The tiny town of Boulia, Queensland, population 300, lies on the edge of Australia's remote Simpson Desert and is surrounded by cattle and sheep grazing country. This is Australia's true Outback, some 900 miles from Brisbane and seemingly a million miles from big city life. Each year on the third weekend in July, this sleepy town comes alive with the annual Boulia Camel Races, the Outback's version of the Kentucky Derby and an iconic Australian event. Getting here is half the adventure -- you can fly or take the train to Mt. Isa and then it is a three hour drive along some pretty dusty roads through some of the country's most scenic landscapes. Bring you camping gear as the price of admission to the races includes camping on the race track grounds and you'll be sharing your experience with several thousand visitors from around the world. Boulia's major event kicks off on the Friday night with the first Twilight Camel Race and a novelty camel tagging event. Throughout the weekend there is something for everyone including foot races, kids' rides, fireworks, novelty motor bike races, vintage cars, hay bale rolling, and bull riding. A three-day pass into the event is A$35 per adult and children under 15 are free. Despite it being winter in Australia, daytime temperatures in the Outback in July are in the mid 70s.

What: La Pourcailhade (Pig Festival)
Where: Trie sur Baïse, France
When: August 9

Possibly not the best festival to attend if you're a vegetarian, keep Kosher or Halal, but La Pourcailhade is a pig fest that pays homage to all things porcine and is dedicated mainly to the art of eating pork products. Trie sur Baïse is a small town of 4,000, located in the Mid-Pyrenees region on France, about 75 miles from Toulouse and an hour from the border with Spain. The town's annual pig festival is held on the second Sunday of August and includes a series of swinishly entertaining events including a pig costume contest, giant sausage making, various eating contests, a piglet race, tastings, and a pig squealing competition. In the evening, there are performances by live bands, dancing, and more eating. The event is the biggest event of its kind in France and is free to the public. It is organized by La Confrérie du Cochon, or the Brotherhood of the Pig. More information about the festival is available (in French only) on the event website at Trie (as it is affectionately known) has numerous other events during the month of August including classical music concerts in the 13th century monastery plus antique and night markets.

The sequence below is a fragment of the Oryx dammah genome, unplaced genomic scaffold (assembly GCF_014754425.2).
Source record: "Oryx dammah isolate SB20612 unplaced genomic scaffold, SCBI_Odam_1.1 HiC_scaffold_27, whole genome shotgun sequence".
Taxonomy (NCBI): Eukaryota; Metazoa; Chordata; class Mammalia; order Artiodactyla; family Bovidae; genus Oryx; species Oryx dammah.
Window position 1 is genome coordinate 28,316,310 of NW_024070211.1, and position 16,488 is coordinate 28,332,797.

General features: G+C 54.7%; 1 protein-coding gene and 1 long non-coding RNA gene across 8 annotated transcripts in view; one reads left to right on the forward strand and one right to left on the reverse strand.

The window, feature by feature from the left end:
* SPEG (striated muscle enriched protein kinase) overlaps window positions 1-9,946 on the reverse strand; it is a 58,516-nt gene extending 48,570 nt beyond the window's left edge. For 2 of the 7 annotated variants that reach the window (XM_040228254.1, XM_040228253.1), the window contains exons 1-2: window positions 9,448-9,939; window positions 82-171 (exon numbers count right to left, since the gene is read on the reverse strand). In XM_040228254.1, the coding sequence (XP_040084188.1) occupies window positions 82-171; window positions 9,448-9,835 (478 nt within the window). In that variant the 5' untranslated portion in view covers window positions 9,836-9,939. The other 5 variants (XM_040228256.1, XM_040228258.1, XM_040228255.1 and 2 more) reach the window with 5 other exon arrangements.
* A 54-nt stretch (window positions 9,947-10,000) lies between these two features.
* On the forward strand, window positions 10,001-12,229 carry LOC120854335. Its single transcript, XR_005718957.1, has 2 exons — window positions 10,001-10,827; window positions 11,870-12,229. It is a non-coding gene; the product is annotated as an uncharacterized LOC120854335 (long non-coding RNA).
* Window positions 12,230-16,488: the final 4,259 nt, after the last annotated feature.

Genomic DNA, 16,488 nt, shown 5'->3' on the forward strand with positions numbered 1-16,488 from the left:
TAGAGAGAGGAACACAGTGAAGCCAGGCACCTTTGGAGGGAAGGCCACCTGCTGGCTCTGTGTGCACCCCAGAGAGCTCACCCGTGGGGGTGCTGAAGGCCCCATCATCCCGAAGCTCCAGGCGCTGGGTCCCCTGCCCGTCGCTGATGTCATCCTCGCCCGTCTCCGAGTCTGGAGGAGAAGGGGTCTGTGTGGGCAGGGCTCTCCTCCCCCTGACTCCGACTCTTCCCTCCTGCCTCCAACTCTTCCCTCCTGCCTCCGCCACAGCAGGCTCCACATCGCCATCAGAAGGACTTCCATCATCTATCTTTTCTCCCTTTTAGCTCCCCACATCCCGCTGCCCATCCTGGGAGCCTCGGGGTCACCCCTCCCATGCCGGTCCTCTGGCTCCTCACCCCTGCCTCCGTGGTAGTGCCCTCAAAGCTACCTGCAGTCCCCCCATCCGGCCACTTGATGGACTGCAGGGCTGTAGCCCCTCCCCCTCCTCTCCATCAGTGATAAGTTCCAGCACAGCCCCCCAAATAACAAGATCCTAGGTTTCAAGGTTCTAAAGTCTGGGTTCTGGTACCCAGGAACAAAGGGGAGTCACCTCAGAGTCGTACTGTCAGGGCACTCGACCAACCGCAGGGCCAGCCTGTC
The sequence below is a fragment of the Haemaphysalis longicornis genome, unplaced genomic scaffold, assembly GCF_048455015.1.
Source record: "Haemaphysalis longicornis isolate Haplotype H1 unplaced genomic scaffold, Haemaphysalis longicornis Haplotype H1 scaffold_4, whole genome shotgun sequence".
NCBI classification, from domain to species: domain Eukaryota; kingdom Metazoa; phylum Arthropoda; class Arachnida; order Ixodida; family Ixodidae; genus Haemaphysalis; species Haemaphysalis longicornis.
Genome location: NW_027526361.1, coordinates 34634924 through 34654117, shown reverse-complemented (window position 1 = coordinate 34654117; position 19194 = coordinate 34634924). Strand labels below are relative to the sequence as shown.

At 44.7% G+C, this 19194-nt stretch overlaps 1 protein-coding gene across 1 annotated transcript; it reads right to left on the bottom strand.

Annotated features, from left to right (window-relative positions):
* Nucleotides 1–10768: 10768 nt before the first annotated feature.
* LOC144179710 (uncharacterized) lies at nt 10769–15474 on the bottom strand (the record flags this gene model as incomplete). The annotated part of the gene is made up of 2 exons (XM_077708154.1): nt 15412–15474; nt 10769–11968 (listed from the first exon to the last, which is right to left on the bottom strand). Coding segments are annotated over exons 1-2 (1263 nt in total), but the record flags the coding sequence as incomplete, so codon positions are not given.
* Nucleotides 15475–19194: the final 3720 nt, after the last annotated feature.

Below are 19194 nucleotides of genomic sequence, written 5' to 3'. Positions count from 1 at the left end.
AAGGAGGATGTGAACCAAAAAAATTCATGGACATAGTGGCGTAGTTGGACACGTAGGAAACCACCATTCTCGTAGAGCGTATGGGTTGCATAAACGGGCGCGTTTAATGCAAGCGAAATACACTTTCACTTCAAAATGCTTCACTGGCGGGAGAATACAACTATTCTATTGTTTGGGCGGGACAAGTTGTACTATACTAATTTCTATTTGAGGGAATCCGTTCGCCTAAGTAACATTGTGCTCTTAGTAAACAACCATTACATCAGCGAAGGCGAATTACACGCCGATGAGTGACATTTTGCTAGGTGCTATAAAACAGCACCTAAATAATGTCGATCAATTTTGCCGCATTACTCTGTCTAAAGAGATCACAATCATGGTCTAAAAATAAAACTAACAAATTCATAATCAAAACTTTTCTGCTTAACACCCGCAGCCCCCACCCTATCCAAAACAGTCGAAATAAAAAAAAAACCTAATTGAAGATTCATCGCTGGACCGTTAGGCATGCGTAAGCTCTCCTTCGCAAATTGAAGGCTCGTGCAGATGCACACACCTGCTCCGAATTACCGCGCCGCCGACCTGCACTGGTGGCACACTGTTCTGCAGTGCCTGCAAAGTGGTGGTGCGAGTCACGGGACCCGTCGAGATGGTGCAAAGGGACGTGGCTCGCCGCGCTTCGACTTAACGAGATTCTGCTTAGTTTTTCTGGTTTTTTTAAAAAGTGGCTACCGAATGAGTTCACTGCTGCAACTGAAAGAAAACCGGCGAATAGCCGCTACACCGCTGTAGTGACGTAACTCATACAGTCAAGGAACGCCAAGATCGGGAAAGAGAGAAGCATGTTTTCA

What: Menningarn&oactue;tt (Reykjavík Cultural Night)
Where: Reykjavík, Iceland
When: August 22

With the famed midnight sun lighting up the northern skies over Iceland's capital for almost 24 hours that day, Reykjavík celebrates the summer and its cultural richness with a night of events, activities, and a carnival-like atmosphere including parades, people marching in Viking costumes, concerts, street fairs, food tastings, fireworks over the harbor, and live performances. It seems like the entire population of the city and all its visitors are out on the streets. They're taking advantage of the night lights with cultural institutions, churches, stores, restaurants, bars and even the public swimming pool staying open until the wee small hours. This is the Cultural Night's 14th year and it is certainly the city's biggest night of partying. Another major local event is held on that same day, the Reykjavík Marathon, so there will likely be many tired people sleeping in Reykjavík on August 23. Considering the event attracts over 100,000 people and the population of Iceland is a little over 300,000 people, this is a particularly popular night on the Icelandic event calendar. Visit the city's website at for more information.